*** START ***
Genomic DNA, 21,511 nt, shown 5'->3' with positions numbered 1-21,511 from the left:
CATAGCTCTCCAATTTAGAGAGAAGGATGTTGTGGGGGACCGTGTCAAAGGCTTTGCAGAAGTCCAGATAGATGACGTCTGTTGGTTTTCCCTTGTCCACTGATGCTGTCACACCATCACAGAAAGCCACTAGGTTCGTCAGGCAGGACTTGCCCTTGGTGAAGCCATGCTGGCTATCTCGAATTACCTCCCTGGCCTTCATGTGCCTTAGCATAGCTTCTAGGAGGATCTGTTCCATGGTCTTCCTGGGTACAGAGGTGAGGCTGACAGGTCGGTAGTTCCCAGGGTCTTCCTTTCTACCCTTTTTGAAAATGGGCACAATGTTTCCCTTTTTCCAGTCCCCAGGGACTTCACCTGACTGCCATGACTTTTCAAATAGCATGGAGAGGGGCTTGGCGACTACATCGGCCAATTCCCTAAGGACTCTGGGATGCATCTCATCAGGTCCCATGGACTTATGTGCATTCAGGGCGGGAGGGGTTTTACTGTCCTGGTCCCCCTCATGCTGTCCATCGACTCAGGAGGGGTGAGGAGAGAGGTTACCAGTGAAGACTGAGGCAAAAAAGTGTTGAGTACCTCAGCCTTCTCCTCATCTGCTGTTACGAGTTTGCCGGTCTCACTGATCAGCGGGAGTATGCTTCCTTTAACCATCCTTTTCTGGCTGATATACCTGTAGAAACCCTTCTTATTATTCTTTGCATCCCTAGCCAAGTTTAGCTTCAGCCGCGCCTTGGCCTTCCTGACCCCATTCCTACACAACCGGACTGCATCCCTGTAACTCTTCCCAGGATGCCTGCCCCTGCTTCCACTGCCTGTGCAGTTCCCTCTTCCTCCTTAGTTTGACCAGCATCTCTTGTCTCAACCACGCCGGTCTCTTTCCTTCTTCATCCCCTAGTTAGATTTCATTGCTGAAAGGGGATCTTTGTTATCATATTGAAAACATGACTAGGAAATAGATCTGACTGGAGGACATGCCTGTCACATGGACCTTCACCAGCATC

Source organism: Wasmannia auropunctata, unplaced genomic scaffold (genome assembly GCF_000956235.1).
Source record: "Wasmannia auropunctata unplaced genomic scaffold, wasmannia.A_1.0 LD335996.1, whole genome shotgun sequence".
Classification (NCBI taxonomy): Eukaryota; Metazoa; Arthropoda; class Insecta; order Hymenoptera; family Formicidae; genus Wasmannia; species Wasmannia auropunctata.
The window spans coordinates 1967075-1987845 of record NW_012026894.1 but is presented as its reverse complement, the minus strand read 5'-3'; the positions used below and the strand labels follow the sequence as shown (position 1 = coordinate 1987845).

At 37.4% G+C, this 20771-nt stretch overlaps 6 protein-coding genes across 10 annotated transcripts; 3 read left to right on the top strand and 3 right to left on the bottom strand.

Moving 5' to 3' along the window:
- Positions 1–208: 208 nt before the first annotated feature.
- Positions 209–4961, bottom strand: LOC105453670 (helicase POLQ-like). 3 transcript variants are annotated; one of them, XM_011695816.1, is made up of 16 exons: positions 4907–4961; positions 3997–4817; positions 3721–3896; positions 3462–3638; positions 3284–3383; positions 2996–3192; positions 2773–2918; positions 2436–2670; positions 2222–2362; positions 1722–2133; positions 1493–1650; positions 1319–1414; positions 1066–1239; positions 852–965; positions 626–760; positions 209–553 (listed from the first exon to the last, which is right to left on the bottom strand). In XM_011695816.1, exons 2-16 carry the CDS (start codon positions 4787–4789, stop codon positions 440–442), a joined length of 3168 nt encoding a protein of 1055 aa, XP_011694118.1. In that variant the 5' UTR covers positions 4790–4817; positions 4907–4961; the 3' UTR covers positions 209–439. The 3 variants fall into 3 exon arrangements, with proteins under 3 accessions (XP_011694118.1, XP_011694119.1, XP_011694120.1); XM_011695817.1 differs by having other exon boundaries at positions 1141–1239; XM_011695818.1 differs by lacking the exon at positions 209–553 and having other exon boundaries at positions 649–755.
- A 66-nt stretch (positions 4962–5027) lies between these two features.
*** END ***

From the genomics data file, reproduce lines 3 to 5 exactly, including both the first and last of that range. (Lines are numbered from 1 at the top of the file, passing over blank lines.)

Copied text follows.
Source organism: Wasmannia auropunctata, unplaced genomic scaffold (genome assembly GCF_000956235.1).
Source record: "Wasmannia auropunctata unplaced genomic scaffold, wasmannia.A_1.0 LD335996.1, whole genome shotgun sequence".
Classification (NCBI taxonomy): Eukaryota; Metazoa; Arthropoda; class Insecta; order Hymenoptera; family Formicidae; genus Wasmannia; species Wasmannia auropunctata.